On Friday 13 March we welcomed a crowd of about 50 people to the 2015 Tom Bass Memorial Address given by writer and artist Kim Mahood. You can watch the film of the Address below and here are some reflections about the evening from Margo Hoekstra, Chair of TBSSS.
Kim Mahood’s entrance into Sydney in the early 80’s to develop her art is remembered with a tinge of the romance akin to another world that you only read about in books about the stories of artists in days gone by. Kim was born in central Australia, her father managed a large cattle station and her mother was a journalist with little time for parenting. Kim was brought up by an aboriginal nanny. It was a powerful connection for her in the first ten years of her life, one which would eventually bring her back to the people of that land and enable her to understand them, and for them to trust her as one of their own, a rare privilege for white people.
Like me, Kim walked into the magical space of the Broadway studio around 1983 and fell under Tom’s magical spell which had made that such a sacred space. We were there as novel students around the same time – me a nerd from University with no artistic skills, Kim a bush nerd who had already explored other art schools. I was looking for something to take me out of my usual day to day professional stress, Kim was looking for the real experience of learning sculpture, and a bit about city living. She got both (as did I). I remember Kim leaning over her life study intensely involved in the experience – only the sound of a wooden tool on the clay, cigarette in the other hand ( in those days) hour after hour doing the most amazing work.
It is at this point that Kim starts her Address – reminisces of the mid eighties, and the journey that took her back to the land of her birth after her father died to reconnect with him and in the process with the people on that land. She describes the journey of some 25 years which initially touches on the art practice she developed for herself having taken away from Broadway an understanding of form but also an interest in the draped figure, the wrapped figure which she translated into some profound sculptures of animals and totems of the land.
The early journey back to the Centre during the 90’s following her father’s accidental death led to the expansion of her art practice – both painting and sculpture, and to her writing the award-winning non-fiction book “Craft for a Dry Lake”. By then her heart had been re-opened to the people of the desert, at Paruku (Lake Gregory) with the families of the Walmajarri stockmen who worked on the cattle station established by her parents in the 1960s. She began to work with them and encourage them to place their ancestry and their stories on hand drawn maps and with characteristic aboriginal painting. Kim remarked how easy it was for these people to find their place and to understand the contours made available initially on satellite maps. She journeyed with them, artistically, metaphorically and physically. The mapping project is something she came back to year in year out. She described the way she worked with them, and with wry humour reflected on the life style she lived out there, the sensitivities of working with indigenous people and the realism her life of experience has brought into these situations. In 2007 Kim co-ordinated the participation of the Paruku Traditional Owners in the Canning Stock Route Art Project exhibited at the National Museum, where she was the only non-Indigenous artist included in the exhibition.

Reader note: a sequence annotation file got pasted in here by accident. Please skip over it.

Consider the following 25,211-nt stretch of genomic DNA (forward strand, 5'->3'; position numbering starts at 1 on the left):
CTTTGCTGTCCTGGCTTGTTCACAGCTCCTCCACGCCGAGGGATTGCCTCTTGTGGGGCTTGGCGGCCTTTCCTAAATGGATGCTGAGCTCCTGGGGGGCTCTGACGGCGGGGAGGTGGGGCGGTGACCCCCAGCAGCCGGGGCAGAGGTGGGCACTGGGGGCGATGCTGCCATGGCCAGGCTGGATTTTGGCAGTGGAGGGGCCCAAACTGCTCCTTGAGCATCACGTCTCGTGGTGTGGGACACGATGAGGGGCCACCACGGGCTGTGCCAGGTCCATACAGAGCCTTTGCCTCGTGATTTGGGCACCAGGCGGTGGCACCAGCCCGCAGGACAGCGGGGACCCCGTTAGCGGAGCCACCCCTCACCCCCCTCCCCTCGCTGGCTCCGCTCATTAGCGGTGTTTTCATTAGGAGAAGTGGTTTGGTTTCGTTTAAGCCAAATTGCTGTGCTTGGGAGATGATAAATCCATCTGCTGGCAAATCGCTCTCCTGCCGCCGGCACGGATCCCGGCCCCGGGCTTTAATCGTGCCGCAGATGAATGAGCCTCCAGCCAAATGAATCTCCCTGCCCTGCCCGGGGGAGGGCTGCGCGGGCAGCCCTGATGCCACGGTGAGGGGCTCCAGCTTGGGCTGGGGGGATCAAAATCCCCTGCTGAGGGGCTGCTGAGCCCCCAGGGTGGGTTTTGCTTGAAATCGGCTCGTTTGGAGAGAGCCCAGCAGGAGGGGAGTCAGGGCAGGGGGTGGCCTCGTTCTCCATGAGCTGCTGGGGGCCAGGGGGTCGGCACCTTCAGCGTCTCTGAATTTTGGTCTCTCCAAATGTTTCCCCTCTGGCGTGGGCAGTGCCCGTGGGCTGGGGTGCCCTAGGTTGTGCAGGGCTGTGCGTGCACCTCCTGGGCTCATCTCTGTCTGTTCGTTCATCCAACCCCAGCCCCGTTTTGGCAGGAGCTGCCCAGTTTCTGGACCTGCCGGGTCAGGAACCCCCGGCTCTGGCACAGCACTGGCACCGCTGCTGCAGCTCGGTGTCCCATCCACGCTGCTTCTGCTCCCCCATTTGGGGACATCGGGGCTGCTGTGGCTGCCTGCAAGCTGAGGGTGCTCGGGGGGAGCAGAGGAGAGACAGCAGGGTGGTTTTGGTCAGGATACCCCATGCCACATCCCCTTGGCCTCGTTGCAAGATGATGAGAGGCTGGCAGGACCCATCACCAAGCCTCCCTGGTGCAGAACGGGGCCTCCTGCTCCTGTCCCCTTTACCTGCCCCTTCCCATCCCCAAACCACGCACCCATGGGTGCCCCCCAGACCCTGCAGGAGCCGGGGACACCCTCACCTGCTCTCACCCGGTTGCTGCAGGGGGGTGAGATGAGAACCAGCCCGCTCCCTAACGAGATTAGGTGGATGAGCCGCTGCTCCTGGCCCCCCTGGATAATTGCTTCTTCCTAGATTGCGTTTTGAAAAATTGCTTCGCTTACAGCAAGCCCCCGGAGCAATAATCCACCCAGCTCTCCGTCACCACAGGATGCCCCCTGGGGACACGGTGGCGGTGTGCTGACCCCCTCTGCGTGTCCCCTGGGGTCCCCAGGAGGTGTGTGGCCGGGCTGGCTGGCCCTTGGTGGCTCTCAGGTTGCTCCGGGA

It is a gripping story told most eloquently by someone who not only has a way with visual expression but also a way with words. Kim is currently writing another book about the mapping project, her work of the last 10 years.
Story by Margo Hoekstra. Watch the full Address and Q&A below. You can also watch previous Addresses if you click here.